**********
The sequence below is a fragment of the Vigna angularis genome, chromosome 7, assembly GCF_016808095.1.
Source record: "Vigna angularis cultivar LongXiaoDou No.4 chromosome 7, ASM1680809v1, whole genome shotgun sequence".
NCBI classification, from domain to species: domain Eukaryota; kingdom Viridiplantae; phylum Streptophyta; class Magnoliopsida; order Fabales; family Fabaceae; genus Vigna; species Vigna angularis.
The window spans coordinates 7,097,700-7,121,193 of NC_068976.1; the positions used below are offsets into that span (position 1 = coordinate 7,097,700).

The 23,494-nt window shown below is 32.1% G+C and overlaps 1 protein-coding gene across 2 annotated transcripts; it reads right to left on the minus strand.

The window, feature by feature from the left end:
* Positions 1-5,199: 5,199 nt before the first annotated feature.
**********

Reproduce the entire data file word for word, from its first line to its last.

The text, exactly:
The sequence below is a fragment of the Vigna angularis genome, chromosome 7, assembly GCF_016808095.1.
Source record: "Vigna angularis cultivar LongXiaoDou No.4 chromosome 7, ASM1680809v1, whole genome shotgun sequence".
NCBI classification, from domain to species: domain Eukaryota; kingdom Viridiplantae; phylum Streptophyta; class Magnoliopsida; order Fabales; family Fabaceae; genus Vigna; species Vigna angularis.
The window spans coordinates 7,097,700-7,121,193 of NC_068976.1; the positions used below are offsets into that span (position 1 = coordinate 7,097,700).

The 23,494-nt window shown below is 32.1% G+C and overlaps 1 protein-coding gene across 2 annotated transcripts; it reads right to left on the minus strand.

The window, feature by feature from the left end:
* Positions 1-5,199: 5,199 nt before the first annotated feature.